The other day, I stumbled upon a sports nutrition brand that epitomizes all that’s wrong in the supplement industry in general and the fitness world in particular.
The company in question sell two types of protein powders: one is packaged in red tubs and one in pink. The red tub is clearly marketed to men. It features a label with a very muscular man and contains the words ‘SIZE AND STRENGTH.’
The pink tub? The pink tub features a woman with very low body fat and is promoted as being designed for ‘DIET AND WEIGHTLOSS.’ It also says that it’s for women. It’s main purpose? To make women ‘slim down’ and attain a ‘toned physique.’
They’re both whey protein concentrates though. They contain a very similar amount of protein. The only difference is that the women’s version features a little bit of green tea powder and l-carnitine. Oh and the price: the women’s version is almost two times more expensive.
This kind of stuff grinds my gears like nothing else because… what a load of nonsense! To put it politely, you know?
First of all, why are women not urged to work on strength and power? Stamina and brawn? Why do products labeled for women have to be de facto dieting products? Why are women pushed to focus on losing and shrinking while men are pushed to work on building strength and muscle – the prerequisite to a fit and powerful body?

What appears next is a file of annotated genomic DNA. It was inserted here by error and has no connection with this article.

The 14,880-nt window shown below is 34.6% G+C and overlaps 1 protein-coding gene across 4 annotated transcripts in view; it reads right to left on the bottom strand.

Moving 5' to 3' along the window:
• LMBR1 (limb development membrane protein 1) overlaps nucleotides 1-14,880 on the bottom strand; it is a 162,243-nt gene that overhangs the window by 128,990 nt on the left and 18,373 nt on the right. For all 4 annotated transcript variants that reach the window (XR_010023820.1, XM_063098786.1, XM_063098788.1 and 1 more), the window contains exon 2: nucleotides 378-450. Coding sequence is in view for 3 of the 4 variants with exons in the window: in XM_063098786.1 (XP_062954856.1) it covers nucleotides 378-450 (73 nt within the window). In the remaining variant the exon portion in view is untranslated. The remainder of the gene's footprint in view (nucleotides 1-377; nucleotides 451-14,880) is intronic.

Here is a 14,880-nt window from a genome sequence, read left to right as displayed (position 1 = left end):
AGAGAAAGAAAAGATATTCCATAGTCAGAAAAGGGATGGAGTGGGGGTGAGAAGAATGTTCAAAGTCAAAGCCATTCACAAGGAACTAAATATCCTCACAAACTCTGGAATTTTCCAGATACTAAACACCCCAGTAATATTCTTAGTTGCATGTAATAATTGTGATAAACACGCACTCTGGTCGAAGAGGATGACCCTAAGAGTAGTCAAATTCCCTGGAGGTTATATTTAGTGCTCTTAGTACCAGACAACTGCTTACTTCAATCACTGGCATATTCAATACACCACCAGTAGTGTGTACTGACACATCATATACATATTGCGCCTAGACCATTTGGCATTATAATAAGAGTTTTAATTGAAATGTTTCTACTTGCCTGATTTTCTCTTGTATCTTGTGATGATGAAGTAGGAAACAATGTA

Now, you may think I’m being facetious about all this – “yawn, Anna, you’ve written about this enough!”
Or you may think, “but… it really doesn’t matter.”
But it does.
It matters because marketing like this is what promotes misinformation, the kind that leads countless women to eat an insufficient amount of calories, shun strength training because of the belief it’ll make them ‘bulky,’ waste muscle and strength away by living on cardio machines, and feel like sh** as a result.
It also distorts the meaning of a fit female body which does NOT automatically mean a stereotypically ‘toned’ body with a six pack and extremely low body fat.
So that’s why I’m STILL writing about it.
I’m still writing about it because it doesn’t seem to be going away. There are still brands out there pushing ‘his’ and ‘hers’ protein. Pink tubs are being printed with the words ‘slimming’ and ‘weightloss’ and ‘toning’ instead of ‘strength’ and POWER. Women, young and older, are wasting away on treadmills or ellipticals while looking at the strength training part of the gym as a world they don’t belong in. Active women are eating 1200 calories a day, or less, in an attempt to (indiscriminately) ‘lose weight’ (fat and muscle because who’s distinguishing?) while in the process losing their stamina, their health, and ultimately themselves.
That’s why I’m critiquing marketing like the above. Because it DOES matters. It’s manipulative. It’s nonsensical. There are no male and female foods! The very idea is ridiculous.